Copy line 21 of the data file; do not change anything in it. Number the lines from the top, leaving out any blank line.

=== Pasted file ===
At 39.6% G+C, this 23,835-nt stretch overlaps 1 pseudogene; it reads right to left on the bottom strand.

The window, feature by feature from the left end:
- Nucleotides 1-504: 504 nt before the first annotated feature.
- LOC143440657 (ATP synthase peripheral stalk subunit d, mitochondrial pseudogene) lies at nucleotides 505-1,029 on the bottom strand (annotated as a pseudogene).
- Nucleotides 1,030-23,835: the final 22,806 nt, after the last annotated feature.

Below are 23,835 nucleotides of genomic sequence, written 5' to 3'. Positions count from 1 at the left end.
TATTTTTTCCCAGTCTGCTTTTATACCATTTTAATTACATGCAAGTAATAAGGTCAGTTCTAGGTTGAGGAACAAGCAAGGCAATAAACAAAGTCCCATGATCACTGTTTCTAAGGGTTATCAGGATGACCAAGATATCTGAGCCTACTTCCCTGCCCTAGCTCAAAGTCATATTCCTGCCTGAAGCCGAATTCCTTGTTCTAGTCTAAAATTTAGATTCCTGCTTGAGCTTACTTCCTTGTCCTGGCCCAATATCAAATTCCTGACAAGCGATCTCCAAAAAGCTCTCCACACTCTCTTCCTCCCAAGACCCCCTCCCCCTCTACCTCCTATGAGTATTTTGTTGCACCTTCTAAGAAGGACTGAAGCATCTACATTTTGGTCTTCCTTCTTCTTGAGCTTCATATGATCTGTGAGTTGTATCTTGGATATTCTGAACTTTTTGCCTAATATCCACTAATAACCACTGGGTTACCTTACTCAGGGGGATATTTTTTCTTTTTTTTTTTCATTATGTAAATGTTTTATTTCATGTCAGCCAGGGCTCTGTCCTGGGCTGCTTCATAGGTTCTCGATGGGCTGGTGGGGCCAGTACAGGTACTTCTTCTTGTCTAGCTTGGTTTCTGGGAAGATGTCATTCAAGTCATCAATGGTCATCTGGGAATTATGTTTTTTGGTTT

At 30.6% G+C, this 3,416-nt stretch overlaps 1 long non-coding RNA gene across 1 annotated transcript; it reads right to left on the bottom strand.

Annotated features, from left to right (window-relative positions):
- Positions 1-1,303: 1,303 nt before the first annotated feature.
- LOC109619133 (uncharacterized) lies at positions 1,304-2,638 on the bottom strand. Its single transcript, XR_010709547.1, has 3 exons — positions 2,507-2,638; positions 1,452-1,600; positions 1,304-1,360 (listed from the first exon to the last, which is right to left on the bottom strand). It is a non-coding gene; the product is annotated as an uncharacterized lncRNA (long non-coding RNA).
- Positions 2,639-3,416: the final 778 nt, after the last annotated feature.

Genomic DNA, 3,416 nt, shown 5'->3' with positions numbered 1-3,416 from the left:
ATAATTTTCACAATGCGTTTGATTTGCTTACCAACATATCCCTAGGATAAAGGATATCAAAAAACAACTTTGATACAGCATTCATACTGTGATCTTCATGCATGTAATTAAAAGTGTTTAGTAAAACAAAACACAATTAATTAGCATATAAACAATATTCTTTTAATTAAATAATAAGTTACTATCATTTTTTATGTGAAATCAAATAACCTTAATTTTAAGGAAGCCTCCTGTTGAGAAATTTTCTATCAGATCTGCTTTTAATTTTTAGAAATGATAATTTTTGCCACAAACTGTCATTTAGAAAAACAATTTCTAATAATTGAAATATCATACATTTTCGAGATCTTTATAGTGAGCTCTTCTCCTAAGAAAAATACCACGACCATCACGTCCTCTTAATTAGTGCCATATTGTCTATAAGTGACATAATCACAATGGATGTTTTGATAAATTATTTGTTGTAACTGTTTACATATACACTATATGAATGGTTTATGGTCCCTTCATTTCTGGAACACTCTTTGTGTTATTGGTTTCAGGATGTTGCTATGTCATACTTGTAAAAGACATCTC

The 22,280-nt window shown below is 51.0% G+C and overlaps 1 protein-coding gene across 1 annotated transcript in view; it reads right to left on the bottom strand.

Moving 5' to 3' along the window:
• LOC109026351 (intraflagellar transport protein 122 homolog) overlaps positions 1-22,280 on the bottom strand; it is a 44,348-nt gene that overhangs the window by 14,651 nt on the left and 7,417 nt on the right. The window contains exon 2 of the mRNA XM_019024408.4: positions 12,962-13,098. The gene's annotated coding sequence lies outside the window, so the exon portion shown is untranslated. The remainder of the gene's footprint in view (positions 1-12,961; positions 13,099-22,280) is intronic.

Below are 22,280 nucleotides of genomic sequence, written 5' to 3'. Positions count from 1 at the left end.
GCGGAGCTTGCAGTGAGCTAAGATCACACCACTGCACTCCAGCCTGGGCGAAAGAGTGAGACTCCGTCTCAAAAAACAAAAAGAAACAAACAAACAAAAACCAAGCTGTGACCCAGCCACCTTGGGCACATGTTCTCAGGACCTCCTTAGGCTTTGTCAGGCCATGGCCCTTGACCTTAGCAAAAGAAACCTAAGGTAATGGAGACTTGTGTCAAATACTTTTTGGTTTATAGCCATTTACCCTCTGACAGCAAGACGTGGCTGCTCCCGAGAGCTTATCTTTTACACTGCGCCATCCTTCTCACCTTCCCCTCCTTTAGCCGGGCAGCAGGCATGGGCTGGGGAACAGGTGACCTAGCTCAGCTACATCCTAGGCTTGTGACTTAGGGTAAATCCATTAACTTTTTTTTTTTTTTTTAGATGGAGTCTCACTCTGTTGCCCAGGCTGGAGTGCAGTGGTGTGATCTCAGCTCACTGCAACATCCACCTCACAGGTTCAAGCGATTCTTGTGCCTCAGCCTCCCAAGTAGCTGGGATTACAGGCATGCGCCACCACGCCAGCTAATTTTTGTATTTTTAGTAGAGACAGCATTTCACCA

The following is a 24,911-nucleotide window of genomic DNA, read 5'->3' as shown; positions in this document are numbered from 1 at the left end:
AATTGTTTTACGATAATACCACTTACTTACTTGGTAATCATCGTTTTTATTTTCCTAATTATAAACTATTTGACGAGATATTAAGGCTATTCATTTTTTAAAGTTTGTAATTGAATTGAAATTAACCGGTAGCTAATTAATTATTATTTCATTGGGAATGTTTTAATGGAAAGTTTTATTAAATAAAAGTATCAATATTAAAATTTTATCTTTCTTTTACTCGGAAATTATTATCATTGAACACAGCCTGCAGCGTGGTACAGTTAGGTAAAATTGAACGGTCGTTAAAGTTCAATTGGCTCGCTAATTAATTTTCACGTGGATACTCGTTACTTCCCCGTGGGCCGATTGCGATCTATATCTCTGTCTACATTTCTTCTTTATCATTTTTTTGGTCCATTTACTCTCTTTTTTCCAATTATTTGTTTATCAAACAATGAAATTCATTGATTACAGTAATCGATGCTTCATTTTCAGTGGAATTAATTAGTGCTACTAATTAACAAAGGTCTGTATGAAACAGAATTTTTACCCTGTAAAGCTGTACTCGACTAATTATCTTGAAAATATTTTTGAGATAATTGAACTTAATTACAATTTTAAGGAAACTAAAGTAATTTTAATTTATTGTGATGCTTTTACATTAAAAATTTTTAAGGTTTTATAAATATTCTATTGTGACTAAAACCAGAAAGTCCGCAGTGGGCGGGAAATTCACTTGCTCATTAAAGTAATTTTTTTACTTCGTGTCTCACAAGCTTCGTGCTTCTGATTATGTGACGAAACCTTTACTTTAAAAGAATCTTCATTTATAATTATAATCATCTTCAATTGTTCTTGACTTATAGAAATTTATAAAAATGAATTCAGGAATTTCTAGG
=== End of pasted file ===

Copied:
AATTGTTTTACGATAATACCACTTACTTACTTGGTAATCATCGTTTTTATTTTCCTAATTATAAACTATTTGACGAGATATTAAGGCTATTCATTTTTTAAAGTTTGTAATTGAATTGAAATTAACCGGTAGCTAATTAATTATTATTTCATTGGGAATGTTTTAATGGAAAGTTTTATTAAATAAAAGTATCAATATTAAAATTTTATCTTTCTTTTACTCGGAAATTATTATCATTGAACACAGCCTGCAGCGTGGTACAGTTAGGTAAAATTGAACGGTCGTTAAAGTTCAATTGGCTCGCTAATTAATTTTCACGTGGATACTCGTTACTTCCCCGTGGGCCGATTGCGATCTATATCTCTGTCTACATTTCTTCTTTATCATTTTTTTGGTCCATTTACTCTCTTTTTTCCAATTATTTGTTTATCAAACAATGAAATTCATTGATTACAGTAATCGATGCTTCATTTTCAGTGGAATTAATTAGTGCTACTAATTAACAAAGGTCTGTATGAAACAGAATTTTTACCCTGTAAAGCTGTACTCGACTAATTATCTTGAAAATATTTTTGAGATAATTGAACTTAATTACAATTTTAAGGAAACTAAAGTAATTTTAATTTATTGTGATGCTTTTACATTAAAAATTTTTAAGGTTTTATAAATATTCTATTGTGACTAAAACCAGAAAGTCCGCAGTGGGCGGGAAATTCACTTGCTCATTAAAGTAATTTTTTTACTTCGTGTCTCACAAGCTTCGTGCTTCTGATTATGTGACGAAACCTTTACTTTAAAAGAATCTTCATTTATAATTATAATCATCTTCAATTGTTCTTGACTTATAGAAATTTATAAAAATGAATTCAGGAATTTCTAGG